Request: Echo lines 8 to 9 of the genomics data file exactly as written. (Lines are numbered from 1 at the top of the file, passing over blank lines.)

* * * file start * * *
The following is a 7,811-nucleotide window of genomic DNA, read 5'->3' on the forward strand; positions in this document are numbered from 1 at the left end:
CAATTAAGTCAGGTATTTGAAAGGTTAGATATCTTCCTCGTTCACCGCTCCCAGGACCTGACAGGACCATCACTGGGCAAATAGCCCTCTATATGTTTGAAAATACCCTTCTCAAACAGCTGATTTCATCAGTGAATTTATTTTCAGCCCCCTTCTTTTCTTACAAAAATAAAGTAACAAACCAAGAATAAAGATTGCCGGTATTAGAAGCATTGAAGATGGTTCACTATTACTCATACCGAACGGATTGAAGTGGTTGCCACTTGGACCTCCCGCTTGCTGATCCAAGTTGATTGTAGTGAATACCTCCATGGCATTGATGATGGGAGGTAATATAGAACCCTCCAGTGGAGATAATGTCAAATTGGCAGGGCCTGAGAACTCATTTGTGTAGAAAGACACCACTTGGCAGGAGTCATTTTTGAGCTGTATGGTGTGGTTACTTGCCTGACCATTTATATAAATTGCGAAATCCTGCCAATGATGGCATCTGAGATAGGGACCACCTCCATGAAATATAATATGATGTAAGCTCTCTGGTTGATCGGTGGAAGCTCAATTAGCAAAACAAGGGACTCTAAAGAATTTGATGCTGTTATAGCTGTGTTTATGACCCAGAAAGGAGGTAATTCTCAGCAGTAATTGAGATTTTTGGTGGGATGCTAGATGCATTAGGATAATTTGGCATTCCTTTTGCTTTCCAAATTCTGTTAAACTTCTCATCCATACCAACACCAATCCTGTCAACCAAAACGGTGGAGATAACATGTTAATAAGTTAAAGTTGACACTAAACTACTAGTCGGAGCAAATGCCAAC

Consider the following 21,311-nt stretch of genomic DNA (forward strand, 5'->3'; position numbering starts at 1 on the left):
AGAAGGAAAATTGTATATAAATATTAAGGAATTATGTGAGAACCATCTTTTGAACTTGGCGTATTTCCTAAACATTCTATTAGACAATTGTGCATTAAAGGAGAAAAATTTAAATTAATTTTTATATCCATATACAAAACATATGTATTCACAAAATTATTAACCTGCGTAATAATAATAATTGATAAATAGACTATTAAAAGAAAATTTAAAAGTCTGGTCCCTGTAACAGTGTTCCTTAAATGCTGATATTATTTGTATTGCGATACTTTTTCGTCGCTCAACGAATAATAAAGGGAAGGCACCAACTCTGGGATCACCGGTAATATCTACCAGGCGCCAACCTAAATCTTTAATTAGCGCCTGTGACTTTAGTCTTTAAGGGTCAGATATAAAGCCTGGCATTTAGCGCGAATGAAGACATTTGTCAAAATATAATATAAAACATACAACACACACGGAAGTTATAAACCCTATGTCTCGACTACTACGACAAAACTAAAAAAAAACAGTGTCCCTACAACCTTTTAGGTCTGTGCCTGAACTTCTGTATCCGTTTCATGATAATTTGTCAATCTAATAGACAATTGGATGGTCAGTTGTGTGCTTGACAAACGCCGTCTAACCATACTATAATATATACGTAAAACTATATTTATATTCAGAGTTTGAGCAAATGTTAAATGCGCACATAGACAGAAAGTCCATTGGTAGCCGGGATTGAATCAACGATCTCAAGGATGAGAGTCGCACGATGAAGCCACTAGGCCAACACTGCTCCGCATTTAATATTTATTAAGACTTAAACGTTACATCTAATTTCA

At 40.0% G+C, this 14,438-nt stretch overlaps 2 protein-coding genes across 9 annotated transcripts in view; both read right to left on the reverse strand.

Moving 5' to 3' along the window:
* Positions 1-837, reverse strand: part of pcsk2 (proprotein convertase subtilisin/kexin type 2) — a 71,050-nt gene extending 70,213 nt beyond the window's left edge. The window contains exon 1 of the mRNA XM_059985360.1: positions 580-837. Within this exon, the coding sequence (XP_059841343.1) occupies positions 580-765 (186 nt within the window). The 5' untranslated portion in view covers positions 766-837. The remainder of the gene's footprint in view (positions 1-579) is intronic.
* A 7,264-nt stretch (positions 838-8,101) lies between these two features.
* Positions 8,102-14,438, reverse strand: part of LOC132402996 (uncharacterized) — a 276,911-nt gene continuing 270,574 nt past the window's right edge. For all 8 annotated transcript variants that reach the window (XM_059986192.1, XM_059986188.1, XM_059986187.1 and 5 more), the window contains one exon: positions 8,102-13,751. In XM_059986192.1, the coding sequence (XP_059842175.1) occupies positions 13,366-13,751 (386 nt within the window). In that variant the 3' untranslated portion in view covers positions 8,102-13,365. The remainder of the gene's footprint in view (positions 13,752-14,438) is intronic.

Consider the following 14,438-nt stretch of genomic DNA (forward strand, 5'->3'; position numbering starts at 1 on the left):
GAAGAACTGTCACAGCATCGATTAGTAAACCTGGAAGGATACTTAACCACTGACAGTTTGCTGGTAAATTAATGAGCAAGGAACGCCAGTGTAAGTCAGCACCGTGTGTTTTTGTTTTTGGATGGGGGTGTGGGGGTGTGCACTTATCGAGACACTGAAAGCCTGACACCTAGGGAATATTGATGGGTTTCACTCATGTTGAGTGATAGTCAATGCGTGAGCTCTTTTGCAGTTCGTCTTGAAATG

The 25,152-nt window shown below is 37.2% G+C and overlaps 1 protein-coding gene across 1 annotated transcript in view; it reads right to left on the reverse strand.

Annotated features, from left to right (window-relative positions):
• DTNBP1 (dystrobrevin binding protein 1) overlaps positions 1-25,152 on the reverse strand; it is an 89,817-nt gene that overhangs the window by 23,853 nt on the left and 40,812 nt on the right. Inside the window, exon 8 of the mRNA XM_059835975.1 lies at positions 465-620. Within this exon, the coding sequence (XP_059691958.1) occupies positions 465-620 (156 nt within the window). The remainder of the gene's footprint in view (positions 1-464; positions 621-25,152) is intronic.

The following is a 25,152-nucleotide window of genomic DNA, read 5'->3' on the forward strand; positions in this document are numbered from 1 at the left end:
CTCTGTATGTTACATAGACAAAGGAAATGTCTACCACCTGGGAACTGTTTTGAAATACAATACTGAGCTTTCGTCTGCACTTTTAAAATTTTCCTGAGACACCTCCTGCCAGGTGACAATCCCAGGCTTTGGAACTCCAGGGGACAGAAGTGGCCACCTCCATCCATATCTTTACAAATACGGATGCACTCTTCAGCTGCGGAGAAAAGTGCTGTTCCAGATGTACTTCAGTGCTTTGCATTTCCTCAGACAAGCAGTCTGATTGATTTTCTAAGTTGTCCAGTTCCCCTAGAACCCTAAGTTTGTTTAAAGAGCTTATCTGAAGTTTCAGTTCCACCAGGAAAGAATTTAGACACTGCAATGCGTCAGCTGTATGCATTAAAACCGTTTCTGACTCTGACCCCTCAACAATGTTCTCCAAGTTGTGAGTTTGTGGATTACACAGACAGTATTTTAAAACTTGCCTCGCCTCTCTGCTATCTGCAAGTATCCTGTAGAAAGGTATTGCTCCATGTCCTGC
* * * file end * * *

* A 7,264-nt stretch (positions 838-8,101) lies between these two features.
* Positions 8,102-14,438, reverse strand: part of LOC132402996 (uncharacterized) — a 276,911-nt gene continuing 270,574 nt past the window's right edge. For all 8 annotated transcript variants that reach the window (XM_059986192.1, XM_059986188.1, XM_059986187.1 and 5 more), the window contains one exon: positions 8,102-13,751. In XM_059986192.1, the coding sequence (XP_059842175.1) occupies positions 13,366-13,751 (386 nt within the window). In that variant the 3' untranslated portion in view covers positions 8,102-13,365. The remainder of the gene's footprint in view (positions 13,752-14,438) is intronic.